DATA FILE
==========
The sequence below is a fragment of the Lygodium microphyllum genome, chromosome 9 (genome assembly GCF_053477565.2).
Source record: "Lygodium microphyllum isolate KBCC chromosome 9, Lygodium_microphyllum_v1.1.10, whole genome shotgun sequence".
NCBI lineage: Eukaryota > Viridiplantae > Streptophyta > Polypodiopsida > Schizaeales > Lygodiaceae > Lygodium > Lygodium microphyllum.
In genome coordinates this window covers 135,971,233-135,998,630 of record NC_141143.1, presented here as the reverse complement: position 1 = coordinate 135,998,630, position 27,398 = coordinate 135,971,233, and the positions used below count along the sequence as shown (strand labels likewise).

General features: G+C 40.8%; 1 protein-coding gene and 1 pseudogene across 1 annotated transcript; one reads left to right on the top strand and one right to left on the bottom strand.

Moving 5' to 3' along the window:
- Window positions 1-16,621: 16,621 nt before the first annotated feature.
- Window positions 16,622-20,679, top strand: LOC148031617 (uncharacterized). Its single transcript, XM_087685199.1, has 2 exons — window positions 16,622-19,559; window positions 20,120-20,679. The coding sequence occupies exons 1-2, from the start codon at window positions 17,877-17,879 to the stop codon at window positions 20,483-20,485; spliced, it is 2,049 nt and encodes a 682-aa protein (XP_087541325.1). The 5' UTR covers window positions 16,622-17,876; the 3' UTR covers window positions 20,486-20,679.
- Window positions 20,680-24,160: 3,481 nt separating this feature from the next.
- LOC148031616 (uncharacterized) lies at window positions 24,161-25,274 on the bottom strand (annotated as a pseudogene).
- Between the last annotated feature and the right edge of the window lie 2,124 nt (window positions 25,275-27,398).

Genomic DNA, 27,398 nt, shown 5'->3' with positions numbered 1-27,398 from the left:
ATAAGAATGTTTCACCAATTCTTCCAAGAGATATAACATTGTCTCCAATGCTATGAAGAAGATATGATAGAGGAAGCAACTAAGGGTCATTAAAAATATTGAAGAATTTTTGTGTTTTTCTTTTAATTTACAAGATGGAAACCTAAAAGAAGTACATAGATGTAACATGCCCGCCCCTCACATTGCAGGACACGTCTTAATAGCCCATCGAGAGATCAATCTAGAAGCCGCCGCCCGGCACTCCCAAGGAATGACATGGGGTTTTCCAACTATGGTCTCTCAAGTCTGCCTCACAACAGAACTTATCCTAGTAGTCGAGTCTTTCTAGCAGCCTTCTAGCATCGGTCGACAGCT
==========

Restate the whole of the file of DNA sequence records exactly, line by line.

The sequence below is a fragment of the Lygodium microphyllum genome, chromosome 9 (genome assembly GCF_053477565.2).
Source record: "Lygodium microphyllum isolate KBCC chromosome 9, Lygodium_microphyllum_v1.1.10, whole genome shotgun sequence".
NCBI lineage: Eukaryota > Viridiplantae > Streptophyta > Polypodiopsida > Schizaeales > Lygodiaceae > Lygodium > Lygodium microphyllum.
In genome coordinates this window covers 135,971,233-135,998,630 of record NC_141143.1, presented here as the reverse complement: position 1 = coordinate 135,998,630, position 27,398 = coordinate 135,971,233, and the positions used below count along the sequence as shown (strand labels likewise).

General features: G+C 40.8%; 1 protein-coding gene and 1 pseudogene across 1 annotated transcript; one reads left to right on the top strand and one right to left on the bottom strand.

Moving 5' to 3' along the window:
- Window positions 1-16,621: 16,621 nt before the first annotated feature.
- Window positions 16,622-20,679, top strand: LOC148031617 (uncharacterized). Its single transcript, XM_087685199.1, has 2 exons — window positions 16,622-19,559; window positions 20,120-20,679. The coding sequence occupies exons 1-2, from the start codon at window positions 17,877-17,879 to the stop codon at window positions 20,483-20,485; spliced, it is 2,049 nt and encodes a 682-aa protein (XP_087541325.1). The 5' UTR covers window positions 16,622-17,876; the 3' UTR covers window positions 20,486-20,679.
- Window positions 20,680-24,160: 3,481 nt separating this feature from the next.
- LOC148031616 (uncharacterized) lies at window positions 24,161-25,274 on the bottom strand (annotated as a pseudogene).
- Between the last annotated feature and the right edge of the window lie 2,124 nt (window positions 25,275-27,398).

Genomic DNA, 27,398 nt, shown 5'->3' with positions numbered 1-27,398 from the left:
ATAAGAATGTTTCACCAATTCTTCCAAGAGATATAACATTGTCTCCAATGCTATGAAGAAGATATGATAGAGGAAGCAACTAAGGGTCATTAAAAATATTGAAGAATTTTTGTGTTTTTCTTTTAATTTACAAGATGGAAACCTAAAAGAAGTACATAGATGTAACATGCCCGCCCCTCACATTGCAGGACACGTCTTAATAGCCCATCGAGAGATCAATCTAGAAGCCGCCGCCCGGCACTCCCAAGGAATGACATGGGGTTTTCCAACTATGGTCTCTCAAGTCTGCCTCACAACAGAACTTATCCTAGTAGTCGAGTCTTTCTAGCAGCCTTCTAGCATCGGTCGACAGCT